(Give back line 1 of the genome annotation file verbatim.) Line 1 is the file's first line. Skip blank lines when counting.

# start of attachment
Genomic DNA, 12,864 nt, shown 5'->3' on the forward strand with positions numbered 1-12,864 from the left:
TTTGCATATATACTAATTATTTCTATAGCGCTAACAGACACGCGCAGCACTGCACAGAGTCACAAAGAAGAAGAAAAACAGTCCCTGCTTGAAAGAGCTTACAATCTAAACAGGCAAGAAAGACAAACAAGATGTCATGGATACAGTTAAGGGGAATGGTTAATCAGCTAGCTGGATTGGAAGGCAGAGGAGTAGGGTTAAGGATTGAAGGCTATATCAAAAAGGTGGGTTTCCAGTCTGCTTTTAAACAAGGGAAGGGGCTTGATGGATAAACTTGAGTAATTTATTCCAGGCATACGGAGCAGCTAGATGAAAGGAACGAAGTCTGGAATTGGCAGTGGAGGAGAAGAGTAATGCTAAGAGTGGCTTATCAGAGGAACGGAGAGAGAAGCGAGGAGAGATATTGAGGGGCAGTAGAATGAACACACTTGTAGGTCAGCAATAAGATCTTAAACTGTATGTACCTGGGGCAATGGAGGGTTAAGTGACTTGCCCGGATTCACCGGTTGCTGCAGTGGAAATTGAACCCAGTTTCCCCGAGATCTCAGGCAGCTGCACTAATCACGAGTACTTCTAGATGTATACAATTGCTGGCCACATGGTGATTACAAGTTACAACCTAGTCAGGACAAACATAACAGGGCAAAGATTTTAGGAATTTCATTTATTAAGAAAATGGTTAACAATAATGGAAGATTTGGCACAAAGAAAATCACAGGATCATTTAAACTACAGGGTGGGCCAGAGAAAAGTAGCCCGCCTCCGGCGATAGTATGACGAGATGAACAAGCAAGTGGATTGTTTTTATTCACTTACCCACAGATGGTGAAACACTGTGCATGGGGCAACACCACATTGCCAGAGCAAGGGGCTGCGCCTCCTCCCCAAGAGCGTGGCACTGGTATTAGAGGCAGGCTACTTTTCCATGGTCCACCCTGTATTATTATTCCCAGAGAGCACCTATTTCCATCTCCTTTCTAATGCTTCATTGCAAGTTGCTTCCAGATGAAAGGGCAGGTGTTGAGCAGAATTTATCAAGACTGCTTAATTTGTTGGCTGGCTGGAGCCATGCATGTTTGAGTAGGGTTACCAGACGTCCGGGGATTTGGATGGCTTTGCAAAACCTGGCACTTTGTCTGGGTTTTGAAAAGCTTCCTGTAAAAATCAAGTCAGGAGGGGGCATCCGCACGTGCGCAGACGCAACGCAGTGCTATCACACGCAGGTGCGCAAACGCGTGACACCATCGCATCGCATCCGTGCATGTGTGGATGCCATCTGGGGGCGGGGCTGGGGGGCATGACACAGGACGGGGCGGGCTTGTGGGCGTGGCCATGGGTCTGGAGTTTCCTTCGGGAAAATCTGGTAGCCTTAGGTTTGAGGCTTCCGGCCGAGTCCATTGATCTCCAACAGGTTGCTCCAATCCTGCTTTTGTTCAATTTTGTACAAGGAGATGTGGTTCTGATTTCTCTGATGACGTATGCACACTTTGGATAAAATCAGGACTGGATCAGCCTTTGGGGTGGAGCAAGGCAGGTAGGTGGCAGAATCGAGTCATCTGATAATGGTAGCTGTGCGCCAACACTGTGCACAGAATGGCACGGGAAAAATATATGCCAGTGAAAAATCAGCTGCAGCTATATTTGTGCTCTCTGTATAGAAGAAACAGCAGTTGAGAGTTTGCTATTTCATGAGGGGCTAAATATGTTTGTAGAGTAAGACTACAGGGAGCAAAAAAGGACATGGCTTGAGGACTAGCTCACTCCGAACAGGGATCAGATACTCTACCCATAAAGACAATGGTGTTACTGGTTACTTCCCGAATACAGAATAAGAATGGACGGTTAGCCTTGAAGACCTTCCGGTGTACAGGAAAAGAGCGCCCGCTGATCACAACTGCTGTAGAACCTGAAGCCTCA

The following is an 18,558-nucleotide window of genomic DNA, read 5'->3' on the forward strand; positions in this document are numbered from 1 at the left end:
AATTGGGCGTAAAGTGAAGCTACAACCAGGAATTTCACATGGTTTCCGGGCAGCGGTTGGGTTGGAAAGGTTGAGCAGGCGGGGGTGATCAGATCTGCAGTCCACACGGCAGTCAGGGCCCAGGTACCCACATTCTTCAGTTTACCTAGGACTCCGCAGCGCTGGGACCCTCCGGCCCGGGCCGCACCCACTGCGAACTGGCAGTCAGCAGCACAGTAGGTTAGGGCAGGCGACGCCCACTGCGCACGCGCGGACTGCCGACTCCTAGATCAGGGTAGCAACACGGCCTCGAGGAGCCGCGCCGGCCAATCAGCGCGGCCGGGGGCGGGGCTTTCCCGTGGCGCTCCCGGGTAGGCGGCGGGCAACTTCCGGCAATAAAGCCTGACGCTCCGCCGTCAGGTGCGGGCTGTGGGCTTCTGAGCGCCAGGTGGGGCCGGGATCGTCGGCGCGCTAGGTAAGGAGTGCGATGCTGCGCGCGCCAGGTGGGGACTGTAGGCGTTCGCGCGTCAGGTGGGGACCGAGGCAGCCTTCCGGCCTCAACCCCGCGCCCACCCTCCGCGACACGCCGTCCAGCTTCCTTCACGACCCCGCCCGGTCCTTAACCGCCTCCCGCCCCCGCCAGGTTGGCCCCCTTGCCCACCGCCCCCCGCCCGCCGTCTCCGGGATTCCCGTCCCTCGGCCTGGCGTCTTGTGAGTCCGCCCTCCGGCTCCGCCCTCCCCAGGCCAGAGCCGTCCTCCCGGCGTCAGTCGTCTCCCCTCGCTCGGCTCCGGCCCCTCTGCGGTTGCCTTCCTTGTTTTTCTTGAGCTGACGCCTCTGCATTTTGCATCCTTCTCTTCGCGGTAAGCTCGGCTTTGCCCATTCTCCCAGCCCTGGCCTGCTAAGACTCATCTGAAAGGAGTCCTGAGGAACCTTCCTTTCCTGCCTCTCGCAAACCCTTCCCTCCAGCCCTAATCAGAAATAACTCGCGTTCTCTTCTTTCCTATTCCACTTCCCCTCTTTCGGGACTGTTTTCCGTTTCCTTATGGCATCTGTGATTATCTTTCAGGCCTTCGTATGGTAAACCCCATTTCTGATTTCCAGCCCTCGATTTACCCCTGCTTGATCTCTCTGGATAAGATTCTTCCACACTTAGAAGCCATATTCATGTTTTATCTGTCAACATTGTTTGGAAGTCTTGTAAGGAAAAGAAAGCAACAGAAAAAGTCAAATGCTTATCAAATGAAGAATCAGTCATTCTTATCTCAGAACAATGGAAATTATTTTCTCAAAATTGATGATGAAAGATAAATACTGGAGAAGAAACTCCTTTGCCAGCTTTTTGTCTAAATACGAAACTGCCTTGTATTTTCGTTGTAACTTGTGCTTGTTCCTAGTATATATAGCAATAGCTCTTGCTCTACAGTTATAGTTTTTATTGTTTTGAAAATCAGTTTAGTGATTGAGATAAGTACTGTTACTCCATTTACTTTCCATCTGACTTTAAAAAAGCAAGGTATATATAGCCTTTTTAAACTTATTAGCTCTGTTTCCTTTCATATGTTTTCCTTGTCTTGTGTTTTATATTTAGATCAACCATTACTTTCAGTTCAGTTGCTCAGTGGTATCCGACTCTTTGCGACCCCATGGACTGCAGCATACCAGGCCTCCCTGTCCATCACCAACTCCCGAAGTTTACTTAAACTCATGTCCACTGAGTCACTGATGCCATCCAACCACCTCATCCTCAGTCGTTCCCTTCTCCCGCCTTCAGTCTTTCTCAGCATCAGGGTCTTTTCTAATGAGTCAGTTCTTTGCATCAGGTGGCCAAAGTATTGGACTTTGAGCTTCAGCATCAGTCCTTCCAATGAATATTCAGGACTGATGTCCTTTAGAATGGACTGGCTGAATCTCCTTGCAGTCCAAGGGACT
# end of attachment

Genomic DNA, 12,864 nt, shown 5'->3' on the forward strand with positions numbered 1-12,864 from the left: